BDA still believes revenue will fall short
The Bermuda Democratic Alliance said it still believes Government will not meet revenue projections for the fiscal year.
Last week, Premier and Finance Minister Paula Cox said Government had collected $446 million in revenue between April and September.
She added that this was $15 million, or 3.5 percent, higher than the corresponding period in 2009/10.
The 2010/11 Budget outlined Government expected it should earn $1.058 billion in revenue for the entire fiscal year, which ends on March 31.
BDA's spokesman on finance, Michael Fahy, said this meant Government was approximately $83 million short of where it should be at the halfway point.
He added: “Whilst we recognise that there is still six months to go and not all revenue collection arms will have reported, we do not believe that Government will be able to make up the severe shortfall.”
Ms Cox responded by saying Government planned to earn a significant chunk, $63 million, of revenue in January when international business taxes are due.
Yesterday, Mr Fahy said despite the fact that certain taxes have not yet been collected he still believed revenue would not meet the prediction.
“We remain very concerned that the revenue projected will be severely short, with the low-end of the scale being $892 million and the upper end being in the region of approximately $970 million taking into account revenue from international companies, which will also likely fall short of projections,” he said.
“The fact is that whilst the six-month revenue collection is reportedly 3.5 percent higher than last year, given that the budget projection is seeking a 13.3 percent revenue increase, a rise over six months of only 3.5 percent is not good by any stretch.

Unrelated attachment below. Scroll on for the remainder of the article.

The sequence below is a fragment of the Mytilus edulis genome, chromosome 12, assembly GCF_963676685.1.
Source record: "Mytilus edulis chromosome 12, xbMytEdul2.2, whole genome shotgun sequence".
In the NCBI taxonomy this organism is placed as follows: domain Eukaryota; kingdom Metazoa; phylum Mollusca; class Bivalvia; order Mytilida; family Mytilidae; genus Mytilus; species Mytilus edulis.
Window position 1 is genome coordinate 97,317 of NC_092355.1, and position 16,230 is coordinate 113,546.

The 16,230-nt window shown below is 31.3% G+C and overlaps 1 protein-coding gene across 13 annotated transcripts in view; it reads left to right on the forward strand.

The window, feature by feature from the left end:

“We stand by our view that there will be a revenue shortfall based on the projections. Perhaps the Honourable Premier will advise the Country prior to the budget two things that will assist us in getting an even clearer picture of the state of the Island's finances.
“What is the public expenditure to date?
“What is the current state of the public sector pension funds?”
Mr Fahy added that Ms Cox's reply to his comments did not state she was confident Government would meet its predication. He also stated Ms Cox did not explain how Government was instilling strong financial discipline at all levels.
“The fact remains that Bermudians are not doing as well as a few years ago. More children require school breakfasts and at least one Government Minister is admitting there is no money in the public purse,” he said referring to Minister Derrick Burgess' comments that Government has no money left to fix accident blackspots such as Crow Lane.
“Some in Government will try and have you believe that the Government has done nothing wrong in managing the public purse,” Mr Fahy continued. “It simply beggars belief. The sums don't add up. There is however one thing that is consistent across the board it is apparently always someone else's fault for where we are today.
“The only way to fix the problem is to first acknowledge that there is one. That time has come.”